He tells me all this with an air of “smarter than the average bear.” He continues—once again finances get tough. What to do? He decides to make money the good old fashioned Amercian way—sue somebody. So one nice spring day, right after a warm radi he heads out into the street in his big classy, four door GMC truck and looks for a possibility. He spots an old lady who driving wasn’t the best, maneuvers his truck to pass her then squeezed in front of her. He slams on the brakes and POW—she hits him from behind. Now all of a sudden his neck hurts and his shoulder is bruised from the seat belt. Next thing you know–$250,000 demanded; but he settled for $25,000 which is what ne needed anyway.

Without names I related this incident to our younger daughter who was in high school at the time. Her insightful reply– “What’s with that guy’s soul?” Soul—that’s the inner fabric of life, our identity. It is something also that has to do with God.

3. the third point. Peter asks a practical question about people. Jesus makes it an issue about God.

Central line: “As I had mercy on you, so it’s necessary for you to do the same. Necessary.

Jesus said that the action in this story is life in the kingdom of the heavens. God. This is how God works in our lives right now. While Peter is asking for information to stay on the up and up, Jesus presents a plan for transformation.

That transformation begins here: What do we think about when we think of God?

Generosity. Graciousness. Expansive acceptance. Extravagant love. When pushed to the limits…it’s all downright unfair.

Without God in our lives—the kind of God Jesus proclaimed, reveled and embodied—our attention span only bridges over two letters: M/E.

“Forgive from your heart”—that means our being so saturated with the reckless love of God, the grace of God, that there is a behavioral and psychological difference in being a Christian. Last week compassion was about gut pain; this week it is about heart burn.

The things I have held onto in painful memory have kept me locked in jail for a long time. Do you want to act out the rest of your life like that? Now that kind of power is mighty strong. It’ll take another power greater to break it.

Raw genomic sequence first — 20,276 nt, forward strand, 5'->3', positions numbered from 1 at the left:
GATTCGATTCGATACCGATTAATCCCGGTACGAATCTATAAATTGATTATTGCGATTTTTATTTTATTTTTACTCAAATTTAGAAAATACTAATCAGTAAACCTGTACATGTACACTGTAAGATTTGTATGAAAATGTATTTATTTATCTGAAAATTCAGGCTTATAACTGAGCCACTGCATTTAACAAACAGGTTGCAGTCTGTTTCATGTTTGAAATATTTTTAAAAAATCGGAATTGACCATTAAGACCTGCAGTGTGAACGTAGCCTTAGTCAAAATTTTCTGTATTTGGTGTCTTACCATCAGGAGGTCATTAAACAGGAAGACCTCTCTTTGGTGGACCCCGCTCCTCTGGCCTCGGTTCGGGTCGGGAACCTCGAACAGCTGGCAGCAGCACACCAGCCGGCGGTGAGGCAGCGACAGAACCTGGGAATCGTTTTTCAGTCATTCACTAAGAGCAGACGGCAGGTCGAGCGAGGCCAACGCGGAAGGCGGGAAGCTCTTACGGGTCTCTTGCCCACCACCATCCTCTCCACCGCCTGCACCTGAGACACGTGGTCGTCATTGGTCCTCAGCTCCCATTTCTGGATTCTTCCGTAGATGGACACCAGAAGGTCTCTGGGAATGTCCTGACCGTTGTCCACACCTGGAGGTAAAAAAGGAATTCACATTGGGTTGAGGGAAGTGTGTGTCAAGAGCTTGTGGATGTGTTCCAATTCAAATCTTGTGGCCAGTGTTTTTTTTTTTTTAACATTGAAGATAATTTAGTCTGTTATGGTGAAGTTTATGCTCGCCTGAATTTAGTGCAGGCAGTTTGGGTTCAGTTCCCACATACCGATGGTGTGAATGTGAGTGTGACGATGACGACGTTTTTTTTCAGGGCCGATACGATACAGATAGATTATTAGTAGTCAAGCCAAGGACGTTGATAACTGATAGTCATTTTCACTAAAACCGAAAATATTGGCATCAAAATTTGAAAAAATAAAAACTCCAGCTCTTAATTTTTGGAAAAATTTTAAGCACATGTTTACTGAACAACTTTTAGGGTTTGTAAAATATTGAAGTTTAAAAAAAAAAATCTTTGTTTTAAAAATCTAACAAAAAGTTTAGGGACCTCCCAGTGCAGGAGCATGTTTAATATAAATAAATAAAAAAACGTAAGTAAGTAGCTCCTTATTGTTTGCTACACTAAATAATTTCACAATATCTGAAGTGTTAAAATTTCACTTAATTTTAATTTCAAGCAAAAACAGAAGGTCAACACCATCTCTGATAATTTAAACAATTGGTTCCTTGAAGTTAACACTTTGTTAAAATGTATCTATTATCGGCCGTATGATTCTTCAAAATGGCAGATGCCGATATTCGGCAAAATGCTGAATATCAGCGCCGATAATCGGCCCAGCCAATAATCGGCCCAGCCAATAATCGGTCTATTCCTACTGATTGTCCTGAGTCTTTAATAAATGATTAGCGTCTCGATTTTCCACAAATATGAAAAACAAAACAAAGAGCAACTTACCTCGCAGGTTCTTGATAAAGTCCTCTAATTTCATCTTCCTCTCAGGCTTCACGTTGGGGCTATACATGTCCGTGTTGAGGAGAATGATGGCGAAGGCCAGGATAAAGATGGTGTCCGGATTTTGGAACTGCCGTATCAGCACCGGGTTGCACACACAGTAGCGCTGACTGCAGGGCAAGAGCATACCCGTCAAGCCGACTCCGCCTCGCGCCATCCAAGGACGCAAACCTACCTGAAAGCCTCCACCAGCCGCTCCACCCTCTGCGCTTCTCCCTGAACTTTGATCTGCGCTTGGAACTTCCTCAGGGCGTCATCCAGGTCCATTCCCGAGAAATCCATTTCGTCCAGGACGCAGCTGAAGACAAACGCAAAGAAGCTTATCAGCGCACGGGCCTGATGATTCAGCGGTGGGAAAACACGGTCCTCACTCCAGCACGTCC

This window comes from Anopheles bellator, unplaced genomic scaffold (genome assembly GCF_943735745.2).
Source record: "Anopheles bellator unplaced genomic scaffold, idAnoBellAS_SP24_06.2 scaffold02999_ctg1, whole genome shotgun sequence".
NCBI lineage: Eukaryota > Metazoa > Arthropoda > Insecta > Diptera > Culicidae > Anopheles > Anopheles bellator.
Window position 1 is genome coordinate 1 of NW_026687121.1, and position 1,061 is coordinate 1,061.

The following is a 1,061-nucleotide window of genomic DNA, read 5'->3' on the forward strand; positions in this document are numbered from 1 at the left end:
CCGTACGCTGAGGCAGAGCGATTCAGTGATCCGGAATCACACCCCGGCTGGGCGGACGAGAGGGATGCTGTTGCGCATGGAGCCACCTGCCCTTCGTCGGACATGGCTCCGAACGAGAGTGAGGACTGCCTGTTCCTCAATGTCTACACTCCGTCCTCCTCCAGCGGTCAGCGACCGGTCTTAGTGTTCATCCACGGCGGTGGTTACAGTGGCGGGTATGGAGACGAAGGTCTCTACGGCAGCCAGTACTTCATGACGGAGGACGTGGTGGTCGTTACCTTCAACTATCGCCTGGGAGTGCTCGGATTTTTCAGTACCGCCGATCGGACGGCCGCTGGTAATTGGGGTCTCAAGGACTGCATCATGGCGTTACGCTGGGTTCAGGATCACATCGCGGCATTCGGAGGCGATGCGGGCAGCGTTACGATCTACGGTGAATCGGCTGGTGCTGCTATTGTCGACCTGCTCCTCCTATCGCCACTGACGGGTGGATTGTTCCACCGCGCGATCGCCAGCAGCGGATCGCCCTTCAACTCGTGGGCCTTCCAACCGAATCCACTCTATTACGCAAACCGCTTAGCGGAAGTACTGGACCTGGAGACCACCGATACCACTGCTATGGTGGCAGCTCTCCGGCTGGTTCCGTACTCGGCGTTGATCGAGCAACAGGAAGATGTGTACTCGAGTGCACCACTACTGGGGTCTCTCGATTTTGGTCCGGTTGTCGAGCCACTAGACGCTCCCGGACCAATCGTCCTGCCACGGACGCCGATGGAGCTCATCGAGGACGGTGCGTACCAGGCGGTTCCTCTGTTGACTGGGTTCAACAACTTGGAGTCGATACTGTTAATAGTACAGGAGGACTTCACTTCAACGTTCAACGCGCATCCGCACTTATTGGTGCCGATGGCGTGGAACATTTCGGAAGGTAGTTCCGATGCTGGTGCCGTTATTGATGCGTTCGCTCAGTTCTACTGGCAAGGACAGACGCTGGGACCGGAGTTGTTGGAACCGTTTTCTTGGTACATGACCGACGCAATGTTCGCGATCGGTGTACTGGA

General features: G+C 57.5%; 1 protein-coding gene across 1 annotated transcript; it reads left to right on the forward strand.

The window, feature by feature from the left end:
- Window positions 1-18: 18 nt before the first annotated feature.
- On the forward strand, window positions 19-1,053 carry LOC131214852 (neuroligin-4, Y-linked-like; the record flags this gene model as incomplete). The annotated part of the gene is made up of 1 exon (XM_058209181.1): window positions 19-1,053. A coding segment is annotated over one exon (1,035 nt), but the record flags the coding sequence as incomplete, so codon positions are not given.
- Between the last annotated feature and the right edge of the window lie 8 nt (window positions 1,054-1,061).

Fundamentally Gospel today is about Jesus. Can he be trusted to affect this kind of behavior in us? Stephen Neill: To be a Christian is to be like Jesus Christ. St. Paul is even more specific: for me to live is Christ [in me].

Last Thursday on Bill Moyers and Company he interviewed David and Francine Wheeler of Newtown, CT. Their youngest son, Ben, was one of the 20 children killed at the Sandy Hook elementary school there. They are moved through their grief by turning tragedy into transformation. Together with some friends they are seeking to find new ways to talk about and campaign against the scourge of gun violence. They are determined to talk about guns and safety in a way that includes diverse viewpoints and bypasses the partisan brinksmanship that so epitomizes our chicken hearted congress. How can they do that? Well, that determination can only come from “a forgiveness that we cannot bestow upon ourselves.”

How to do this? The crafting of a soul. Meghan is right. So instead of thinking about corporate values, guiding principles, launch pads….how about the crafting of my soul?

This takes time. But it takes directed time through the practice of 1. Depending on the work of Christ within us. 2. Trying out the releasing of bile, resentment, hatred….actually invite the worm inside to spin a cocoon to emerge a butterfly. 3. Repeat 1 and 2 as often as necessary.

Not a one sermon and get it all approach.

But if you never come back, get this one thing: God is the ground of life. And Jesus Christ is able to fill us with an invisible, yet profound power above all others…..the forgiving grace of God.

[PS. The conversation among those in attendance was rich, inspiring and down-to-earth. We talk about real life experience and how Jesus Christ makes the qualitative difference for us.]